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Black Women Fighting the Period Stigma

Apr 15, 2021 09:00AM ● By Boitumelo Masihleho

Menstruation is a natural biological function that more than 800 million women and girls experience. However, a study by Female Foward Together showed that 62% of women and 59% of men still describe periods as something embarrassing to talk about. 


Fortunately, there is a growing campaign to break the stigma surrounding menstruation and to challenge the current narrative. We highlight the work of young Black women, and organizations led by Black women, who aren’t only challenging the stigma of menstruation but also fighting period poverty.


Candice Chirwa, also known as the “Minister of Menstruation”, is a societal leader in South Africa with an avid interest in sexual and reproductive health issues. She believes that women and girls deserve fundamental human rights. Through this belief and her academic background, Candice educates the youth on menstrual education with her award-winning NGO, Qrate, and holds menstruation workshops across the country.


Chirwa authored the book series called Perils of Patriarchy and has a TEDx Talk called Bad Blood, which focused on the stigmas surrounding periods. “I remember having learned about periods in school only from a biological perspective. The lessons left out important information about our bodies, the use of sanitary products, and dismantling the period taboos,” explained Chirwa in an interview with Global Citizen. “Seeing participants leave the workshops openly saying the word “vagina” or “menstruation” without flinching always leaves a smile with the Qrate team”


American menstrual hygiene brand, Kotex, has partnered with South African television personality and rapper, Boity Thulo, for its new campaign dubbed #ChangeTheTune. The campaign aims to start conversations, raise awareness, and bust period stereotypes. “We are changing the tune about periods and getting women to celebrate their periods. They are a symbol of our strength and our power,” said Boity in a video on Kotex’s Twitter page.

 

Lebogang Keolebogile Maruapula is a youth leader in her community, a World Economic Forum Global Shaper, and co-founder of The Goddess Foundation, which focuses on the empowerment of girls through mentorship and activities that promote dialogue and shed light on their struggles. “Growing up in Botswana, the topic of periods was always spoken of in hushed tones. The stigma around the subject of periods makes little room for dialogue”, Maruapula said in an article she wrote for the World Economic Forum Africa. “Prioritising female health in Africa is smart economics for the continent. Every woman and girl should have access to feminine hygiene products to fully participate and contribute to national development.”


In 2019, Singapore-based Freedom Cups partnered with The Black Women’s Health Imperative to donate 2000 menstrual cups to women in Atlanta and Kigali, Rwanda, where access to basic resources is a challenge. This campaign was in response to a 2019 study that found 64 percent of women surveyed had been unable to afford period products during the previous year, and 21 percent had experienced this problem every month.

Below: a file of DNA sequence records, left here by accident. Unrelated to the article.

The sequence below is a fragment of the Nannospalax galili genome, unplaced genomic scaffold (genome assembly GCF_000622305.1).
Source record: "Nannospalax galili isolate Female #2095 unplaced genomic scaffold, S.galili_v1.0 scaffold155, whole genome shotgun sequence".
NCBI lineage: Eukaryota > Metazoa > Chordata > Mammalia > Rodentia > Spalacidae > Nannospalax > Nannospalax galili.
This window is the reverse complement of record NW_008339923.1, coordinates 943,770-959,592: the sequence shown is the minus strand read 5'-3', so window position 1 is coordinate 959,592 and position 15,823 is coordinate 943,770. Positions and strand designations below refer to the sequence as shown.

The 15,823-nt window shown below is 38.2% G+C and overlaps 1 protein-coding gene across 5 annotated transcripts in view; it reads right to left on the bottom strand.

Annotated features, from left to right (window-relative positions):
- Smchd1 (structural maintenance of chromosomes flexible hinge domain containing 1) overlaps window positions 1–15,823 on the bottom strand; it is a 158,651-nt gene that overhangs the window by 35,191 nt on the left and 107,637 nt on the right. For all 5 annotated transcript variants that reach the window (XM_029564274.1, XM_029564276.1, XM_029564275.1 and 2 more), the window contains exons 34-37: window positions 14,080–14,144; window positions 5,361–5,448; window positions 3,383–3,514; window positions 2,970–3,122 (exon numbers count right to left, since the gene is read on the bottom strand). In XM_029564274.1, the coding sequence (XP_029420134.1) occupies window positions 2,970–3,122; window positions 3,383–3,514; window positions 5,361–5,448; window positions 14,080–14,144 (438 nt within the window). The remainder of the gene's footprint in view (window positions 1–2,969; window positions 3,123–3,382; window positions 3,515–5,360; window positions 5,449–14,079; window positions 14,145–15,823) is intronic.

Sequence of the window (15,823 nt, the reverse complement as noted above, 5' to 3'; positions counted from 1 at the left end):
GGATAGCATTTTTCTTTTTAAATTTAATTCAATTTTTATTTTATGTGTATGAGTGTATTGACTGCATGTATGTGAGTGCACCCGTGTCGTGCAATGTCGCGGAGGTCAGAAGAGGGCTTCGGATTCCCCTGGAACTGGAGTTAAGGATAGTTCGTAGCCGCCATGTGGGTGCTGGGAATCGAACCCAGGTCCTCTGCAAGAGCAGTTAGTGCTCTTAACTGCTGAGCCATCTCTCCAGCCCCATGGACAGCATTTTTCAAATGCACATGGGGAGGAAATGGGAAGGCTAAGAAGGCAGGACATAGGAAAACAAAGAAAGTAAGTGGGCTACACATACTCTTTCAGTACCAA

“Our organization addresses the most pressing issues impacting Black women, and the cost of sanitary products puts the education of our young women and girls in jeopardy, both in the US and abroad, and deserves our attention and action,” said Linda Goler Blount, President & CEO of Black Women’s Health Imperative. “Women developing a positive attitude about their bodies and their periods is vital, and the availability of menstrual cups will provide protection that increases freedom and confidence.” 


Cece Jones-Davis, an ordained minister, speaker, singer, social advocate, and entrepreneur from rural Virginia, is also a menstrual advocate who, along with OB-GYN Dr. Kiarra King, joined forces with Tampax. As brand ambassadors for the Tampax Live Radiant campaign, Jones-Davis focused on breaking the awkward silence around menstruation for Black women. “I think Black women want to come to their own spaces and not have to lean outside to talk about these things. There's a trust factor involved,” said Jones in an interview.


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Black Women’s Health Imperative

Global Citizen

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 Boitumelo Masihleho is a South African digital content creator. She graduated with a Bachelor of Arts from Rhodes University in Journalism and Media Studies and Politics and International Studies.  

She's an experienced multimedia journalist who is committed to writing balanced, informative and interesting stories on a number of topics. Boitumelo has her own YouTube channel where she shares her love for affordable beauty and lifestyle content. 






Read more from Boitumelo Masihleho:

How Menopause Affects Black Women Differently

Why Black Women Are More Likely to Have Uterine Fibroids

4 South African Women Using Their Voice For Social Justice